Tuesday, July 03, 2018


Popular opinion is sometimes outraged at an attorney mounting a suspect or even ridiculous argument.  Having watched mental health attorneys attempting to defend very unhelpful and unsympathetic clients, I am less bothered. They have to say something. If they had a better argument, they'd use it. (When an activist attorney has a stupid idea - and a wealthy or powerful institution as a target - and then goes looking for a client to use it on I have less sympathy.)

It is similarly true about PR representatives of a person or organisation caught in a scandal or error. They have to say something. "The rescue efforts are going very well." They have to put the best face on this that they can.  It's their job. Political organisations responding to the news have a similar task.  They can't say nothing.  They have to try to change the subject, or reframe the issue, or insist that you can't prove it, or that no one cares about it, or whatever.  Yes, it is infuriating, or at least it's infuriating when it's your opponents, but it is also worth paying attention to.  If they are coming up with a deceitful or foolish argument, being merely insulting or changing the subject, it's because they haven't got anything better. If they had a good defense they'd use it.

Racist used to be a reasonable good word, a useful descriptor.  There might be disagreement at the margins about it, but we knew with tolerable certainty what someone meant when they used it. As it has broadened to mean even ridiculous things now, its use is a signal: the speaker does not have any better argument.  If he did, he would use it. And he has to say something, because he can't let your comments or actions just stand.  So be of good cheer - it means he has nothing better in the quiver.

We have reached the point where it is fair to quietly point this out. "Your use of that insult is an admission you haven't got any actual arguments. I'm afraid I'll have to consider my statement a point scored, then." I'd like to see it spread.


Christopher B said...

To be a bit contrary, you might be giving ordinary people credit for thinking too much like lawyers or PR people. As professionals they should certainly be dispassionate enough to understand the implications of their statements. I'm not so sure that other people aren't actually thinking something more like 'this statement would change my opinion' without regard to the actual impact. I think Texan99 has made a number of good comments recently in this vein. The people advancing '-ism' as an argument just can't wrap their heads around the fact that some of us don't find it persuasive any more.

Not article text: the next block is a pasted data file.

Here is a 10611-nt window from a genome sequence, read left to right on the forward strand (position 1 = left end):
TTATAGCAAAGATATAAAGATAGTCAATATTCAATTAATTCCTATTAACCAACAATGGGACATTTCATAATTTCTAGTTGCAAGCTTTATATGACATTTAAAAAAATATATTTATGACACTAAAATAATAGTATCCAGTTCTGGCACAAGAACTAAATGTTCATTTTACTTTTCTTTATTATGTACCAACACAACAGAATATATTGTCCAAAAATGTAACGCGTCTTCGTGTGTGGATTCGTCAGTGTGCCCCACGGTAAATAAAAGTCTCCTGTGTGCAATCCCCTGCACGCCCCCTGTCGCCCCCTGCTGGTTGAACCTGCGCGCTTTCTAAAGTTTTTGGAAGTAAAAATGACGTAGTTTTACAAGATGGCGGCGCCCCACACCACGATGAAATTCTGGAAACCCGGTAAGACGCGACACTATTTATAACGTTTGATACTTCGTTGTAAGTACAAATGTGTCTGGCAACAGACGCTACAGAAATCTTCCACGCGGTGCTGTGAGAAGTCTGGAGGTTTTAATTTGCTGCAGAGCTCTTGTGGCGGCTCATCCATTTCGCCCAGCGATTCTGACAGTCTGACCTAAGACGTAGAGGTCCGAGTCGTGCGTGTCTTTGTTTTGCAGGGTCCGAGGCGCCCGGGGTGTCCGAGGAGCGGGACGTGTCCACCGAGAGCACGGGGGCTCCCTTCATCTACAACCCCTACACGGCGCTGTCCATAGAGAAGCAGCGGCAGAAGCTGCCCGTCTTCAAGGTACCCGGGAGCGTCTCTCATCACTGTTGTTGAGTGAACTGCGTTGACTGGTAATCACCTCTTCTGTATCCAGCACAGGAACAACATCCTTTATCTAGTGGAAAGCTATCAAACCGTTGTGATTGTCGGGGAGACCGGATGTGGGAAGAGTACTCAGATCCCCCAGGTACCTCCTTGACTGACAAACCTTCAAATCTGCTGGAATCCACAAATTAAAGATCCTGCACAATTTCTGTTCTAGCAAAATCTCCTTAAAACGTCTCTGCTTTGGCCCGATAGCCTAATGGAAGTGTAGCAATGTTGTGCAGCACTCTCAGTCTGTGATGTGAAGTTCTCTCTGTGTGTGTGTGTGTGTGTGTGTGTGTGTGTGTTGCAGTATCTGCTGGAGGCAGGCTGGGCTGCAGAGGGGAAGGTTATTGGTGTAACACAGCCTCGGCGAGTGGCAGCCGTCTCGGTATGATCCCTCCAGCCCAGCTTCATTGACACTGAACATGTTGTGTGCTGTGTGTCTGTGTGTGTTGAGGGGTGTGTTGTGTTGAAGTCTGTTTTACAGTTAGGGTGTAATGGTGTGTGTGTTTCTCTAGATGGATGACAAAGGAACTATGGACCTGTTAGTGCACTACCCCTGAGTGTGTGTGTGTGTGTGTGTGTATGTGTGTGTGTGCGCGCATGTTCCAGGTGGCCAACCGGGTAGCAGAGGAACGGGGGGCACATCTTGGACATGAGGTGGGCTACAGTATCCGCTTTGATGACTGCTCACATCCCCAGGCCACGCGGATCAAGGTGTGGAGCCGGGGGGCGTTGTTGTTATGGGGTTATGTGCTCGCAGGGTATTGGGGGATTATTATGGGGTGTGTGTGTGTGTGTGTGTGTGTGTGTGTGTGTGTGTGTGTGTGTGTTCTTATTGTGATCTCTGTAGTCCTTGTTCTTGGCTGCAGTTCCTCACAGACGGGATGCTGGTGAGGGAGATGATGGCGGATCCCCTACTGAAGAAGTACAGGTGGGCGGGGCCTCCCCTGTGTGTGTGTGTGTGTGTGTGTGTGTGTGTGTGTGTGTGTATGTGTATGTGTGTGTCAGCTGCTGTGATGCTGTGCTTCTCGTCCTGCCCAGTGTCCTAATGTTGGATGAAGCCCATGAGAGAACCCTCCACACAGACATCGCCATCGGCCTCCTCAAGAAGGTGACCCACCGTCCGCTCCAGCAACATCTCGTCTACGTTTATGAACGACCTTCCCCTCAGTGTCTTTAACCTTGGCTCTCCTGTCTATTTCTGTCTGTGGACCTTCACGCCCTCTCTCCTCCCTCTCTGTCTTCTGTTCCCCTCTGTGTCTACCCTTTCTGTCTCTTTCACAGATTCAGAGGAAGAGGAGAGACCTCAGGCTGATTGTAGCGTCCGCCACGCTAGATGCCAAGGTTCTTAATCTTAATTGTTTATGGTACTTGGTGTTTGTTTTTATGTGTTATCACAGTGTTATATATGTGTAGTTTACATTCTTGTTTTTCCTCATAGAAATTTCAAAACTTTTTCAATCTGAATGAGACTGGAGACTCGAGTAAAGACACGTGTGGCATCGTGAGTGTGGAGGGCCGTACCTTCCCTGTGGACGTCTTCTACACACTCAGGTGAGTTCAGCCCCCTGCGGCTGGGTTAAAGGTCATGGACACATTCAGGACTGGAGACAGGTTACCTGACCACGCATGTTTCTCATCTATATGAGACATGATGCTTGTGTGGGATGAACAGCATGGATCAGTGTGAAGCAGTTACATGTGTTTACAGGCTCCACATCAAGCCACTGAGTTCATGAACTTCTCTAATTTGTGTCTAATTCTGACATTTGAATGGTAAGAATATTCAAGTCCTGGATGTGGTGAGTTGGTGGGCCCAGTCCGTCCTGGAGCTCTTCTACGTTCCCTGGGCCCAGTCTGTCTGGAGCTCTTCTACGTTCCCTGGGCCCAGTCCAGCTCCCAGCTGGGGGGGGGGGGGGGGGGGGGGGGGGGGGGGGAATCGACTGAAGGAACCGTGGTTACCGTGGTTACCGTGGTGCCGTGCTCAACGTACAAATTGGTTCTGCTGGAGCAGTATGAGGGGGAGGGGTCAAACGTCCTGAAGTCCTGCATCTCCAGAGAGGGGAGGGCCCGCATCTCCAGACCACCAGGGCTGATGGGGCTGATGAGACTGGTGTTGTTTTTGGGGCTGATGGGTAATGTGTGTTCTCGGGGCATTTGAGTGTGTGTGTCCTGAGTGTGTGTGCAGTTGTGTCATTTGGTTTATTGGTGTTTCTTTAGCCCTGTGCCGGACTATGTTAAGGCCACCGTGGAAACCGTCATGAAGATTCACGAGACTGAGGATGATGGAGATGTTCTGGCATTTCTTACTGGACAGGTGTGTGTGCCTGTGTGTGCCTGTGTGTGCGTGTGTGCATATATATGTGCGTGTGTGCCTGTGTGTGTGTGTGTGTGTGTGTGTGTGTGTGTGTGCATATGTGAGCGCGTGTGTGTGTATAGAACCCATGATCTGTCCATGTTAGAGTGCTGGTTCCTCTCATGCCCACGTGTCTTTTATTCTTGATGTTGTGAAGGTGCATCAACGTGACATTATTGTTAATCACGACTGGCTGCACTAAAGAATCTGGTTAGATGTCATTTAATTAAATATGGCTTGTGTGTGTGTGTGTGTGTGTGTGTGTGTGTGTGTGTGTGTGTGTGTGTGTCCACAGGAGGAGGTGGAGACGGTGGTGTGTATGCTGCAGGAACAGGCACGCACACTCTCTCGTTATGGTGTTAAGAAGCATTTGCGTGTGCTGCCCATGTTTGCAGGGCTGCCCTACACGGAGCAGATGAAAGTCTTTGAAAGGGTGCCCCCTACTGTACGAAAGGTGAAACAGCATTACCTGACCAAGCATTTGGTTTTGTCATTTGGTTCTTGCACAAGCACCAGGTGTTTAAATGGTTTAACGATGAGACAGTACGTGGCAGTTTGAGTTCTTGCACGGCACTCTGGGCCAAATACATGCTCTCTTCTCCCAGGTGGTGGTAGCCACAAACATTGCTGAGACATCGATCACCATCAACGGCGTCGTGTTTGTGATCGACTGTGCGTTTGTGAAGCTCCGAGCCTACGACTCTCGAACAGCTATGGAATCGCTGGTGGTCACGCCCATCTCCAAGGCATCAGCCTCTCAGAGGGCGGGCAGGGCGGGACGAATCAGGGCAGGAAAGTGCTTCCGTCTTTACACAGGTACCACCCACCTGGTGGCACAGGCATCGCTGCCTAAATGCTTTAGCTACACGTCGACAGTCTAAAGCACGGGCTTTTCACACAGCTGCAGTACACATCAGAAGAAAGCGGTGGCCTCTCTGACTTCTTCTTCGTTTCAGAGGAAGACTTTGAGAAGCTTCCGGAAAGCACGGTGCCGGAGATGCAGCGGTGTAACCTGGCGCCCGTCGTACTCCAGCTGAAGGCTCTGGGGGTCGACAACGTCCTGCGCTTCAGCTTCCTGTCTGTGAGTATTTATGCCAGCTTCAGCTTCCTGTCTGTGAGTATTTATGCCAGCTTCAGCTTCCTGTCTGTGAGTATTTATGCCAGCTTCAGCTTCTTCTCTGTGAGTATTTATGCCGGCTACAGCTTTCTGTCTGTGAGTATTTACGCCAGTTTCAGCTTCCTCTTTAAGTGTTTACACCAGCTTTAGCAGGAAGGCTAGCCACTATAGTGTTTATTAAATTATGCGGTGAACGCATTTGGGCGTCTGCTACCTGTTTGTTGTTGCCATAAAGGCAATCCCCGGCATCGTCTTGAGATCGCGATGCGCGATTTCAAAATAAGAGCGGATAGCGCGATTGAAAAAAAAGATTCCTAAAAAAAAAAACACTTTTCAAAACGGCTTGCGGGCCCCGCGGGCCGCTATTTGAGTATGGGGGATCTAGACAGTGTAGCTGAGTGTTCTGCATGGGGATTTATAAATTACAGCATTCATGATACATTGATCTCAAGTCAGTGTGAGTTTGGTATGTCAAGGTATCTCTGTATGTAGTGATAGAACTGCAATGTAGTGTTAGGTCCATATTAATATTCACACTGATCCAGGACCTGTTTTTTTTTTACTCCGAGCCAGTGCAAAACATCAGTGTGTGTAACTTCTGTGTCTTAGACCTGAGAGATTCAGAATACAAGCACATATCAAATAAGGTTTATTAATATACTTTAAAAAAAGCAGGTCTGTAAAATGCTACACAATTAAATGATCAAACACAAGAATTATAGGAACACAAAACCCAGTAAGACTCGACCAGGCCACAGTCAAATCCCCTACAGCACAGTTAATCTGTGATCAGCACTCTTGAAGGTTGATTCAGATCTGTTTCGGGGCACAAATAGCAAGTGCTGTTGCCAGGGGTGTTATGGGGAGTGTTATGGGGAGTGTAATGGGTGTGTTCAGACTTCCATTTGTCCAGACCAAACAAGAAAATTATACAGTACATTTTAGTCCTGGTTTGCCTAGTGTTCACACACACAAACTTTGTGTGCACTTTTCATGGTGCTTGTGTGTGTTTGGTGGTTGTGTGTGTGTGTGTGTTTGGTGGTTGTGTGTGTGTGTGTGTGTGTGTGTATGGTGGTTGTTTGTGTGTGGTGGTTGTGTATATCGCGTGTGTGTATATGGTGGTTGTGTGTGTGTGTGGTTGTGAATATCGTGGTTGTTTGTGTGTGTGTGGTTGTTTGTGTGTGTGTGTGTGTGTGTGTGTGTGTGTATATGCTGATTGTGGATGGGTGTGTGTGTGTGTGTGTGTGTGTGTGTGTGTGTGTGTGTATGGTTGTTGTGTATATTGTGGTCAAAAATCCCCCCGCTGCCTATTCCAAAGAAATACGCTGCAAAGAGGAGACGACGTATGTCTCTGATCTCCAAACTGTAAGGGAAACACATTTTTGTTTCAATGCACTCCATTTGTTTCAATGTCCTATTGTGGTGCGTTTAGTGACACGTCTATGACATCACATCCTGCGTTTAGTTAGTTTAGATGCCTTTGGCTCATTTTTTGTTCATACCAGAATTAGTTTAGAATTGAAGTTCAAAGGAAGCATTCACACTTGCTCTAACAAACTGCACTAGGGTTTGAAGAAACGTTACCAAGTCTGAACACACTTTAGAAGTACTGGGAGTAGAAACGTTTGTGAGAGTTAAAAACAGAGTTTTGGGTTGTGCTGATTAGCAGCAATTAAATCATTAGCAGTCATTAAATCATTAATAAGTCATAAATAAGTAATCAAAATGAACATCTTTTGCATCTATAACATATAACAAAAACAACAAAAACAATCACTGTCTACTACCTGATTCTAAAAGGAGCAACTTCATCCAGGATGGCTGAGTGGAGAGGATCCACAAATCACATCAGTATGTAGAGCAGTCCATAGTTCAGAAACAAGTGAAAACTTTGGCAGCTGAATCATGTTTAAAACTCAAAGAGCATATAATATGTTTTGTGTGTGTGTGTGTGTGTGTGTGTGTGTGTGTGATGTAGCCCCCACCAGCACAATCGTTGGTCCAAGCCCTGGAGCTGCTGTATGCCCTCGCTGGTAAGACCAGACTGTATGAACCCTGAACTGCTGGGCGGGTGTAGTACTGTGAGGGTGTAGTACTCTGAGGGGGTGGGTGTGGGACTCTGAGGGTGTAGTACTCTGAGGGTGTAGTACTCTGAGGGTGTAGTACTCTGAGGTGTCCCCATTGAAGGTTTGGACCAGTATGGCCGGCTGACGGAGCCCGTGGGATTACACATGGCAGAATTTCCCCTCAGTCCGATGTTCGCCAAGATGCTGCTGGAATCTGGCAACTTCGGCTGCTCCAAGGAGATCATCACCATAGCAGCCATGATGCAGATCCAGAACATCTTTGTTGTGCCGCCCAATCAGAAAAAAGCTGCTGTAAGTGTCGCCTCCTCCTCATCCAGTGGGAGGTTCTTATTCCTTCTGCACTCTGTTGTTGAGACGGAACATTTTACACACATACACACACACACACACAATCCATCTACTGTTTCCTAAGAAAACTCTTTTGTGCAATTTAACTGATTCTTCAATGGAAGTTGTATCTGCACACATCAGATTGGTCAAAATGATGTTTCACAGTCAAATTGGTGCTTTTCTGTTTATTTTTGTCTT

Assistant Village Idiot said...

I'm not often accused of overestimating the thoughtfulness of the average liberal. Your theory does tie in with my claim that liberalism is spread and enforced socially, not logically. (The conservative equivalent its that it is too often spread with sentiment or emotion.)

Christopher B said...

We of a conservative bent also overestimate the persuasiveness of telling people 'but it really doesn't work that way'.

Sam L. said...

Last paragraph is dead-on.

Donna B. said...

There's a name for why "racist" is no longer a "reasonable good word, a useful descriptor":

"Perceptual and judgment creep

Do we think that a problem persists even when it has become less frequent? Levari et al. show experimentally that when the “signal” a person is searching for becomes rare, the person naturally responds by broadening his or her definition of the signal—and therefore continues to find it even when it is not there. From low-level perception of color to higher-level judgments of ethics, there is a robust tendency for perceptual and judgmental standards to “creep” when they ought not to. For example, when blue dots become rare, participants start calling purple dots blue, and when threatening faces become rare, participants start calling neutral faces threatening. This phenomenon has broad implications that may help explain why people whose job is to find and eliminate problems in the world often cannot tell when their work is done."

Assistant Village Idiot said...

That is fascinating research. It seems similar to "When all you have is a hammer, everything looks like a nail."

Donna B. said...

Yes... it does resemble hammer/nail. The two organizations that came to mind immediately were the ACLU and SPLC... yet, they don't fit the "diagnosis" in all respects. But accusations of racism fit more closely.

I've recently moved from a city that is less than 50% white to a community that is probably 80% white. It's also a move from a neighborhood that is mostly blue collar (and one where I was among the more educated) to one that is mostly white collar and where I'm likely the least educated of any of my neighbors. I'm not entirely comfortable here, though I can't fault my white neighbors' hospitality and helpfulness. What's strange to me is the one black family on the cul de sac (moved in shortly after I did). They are NOT friendly. I'm not used to that.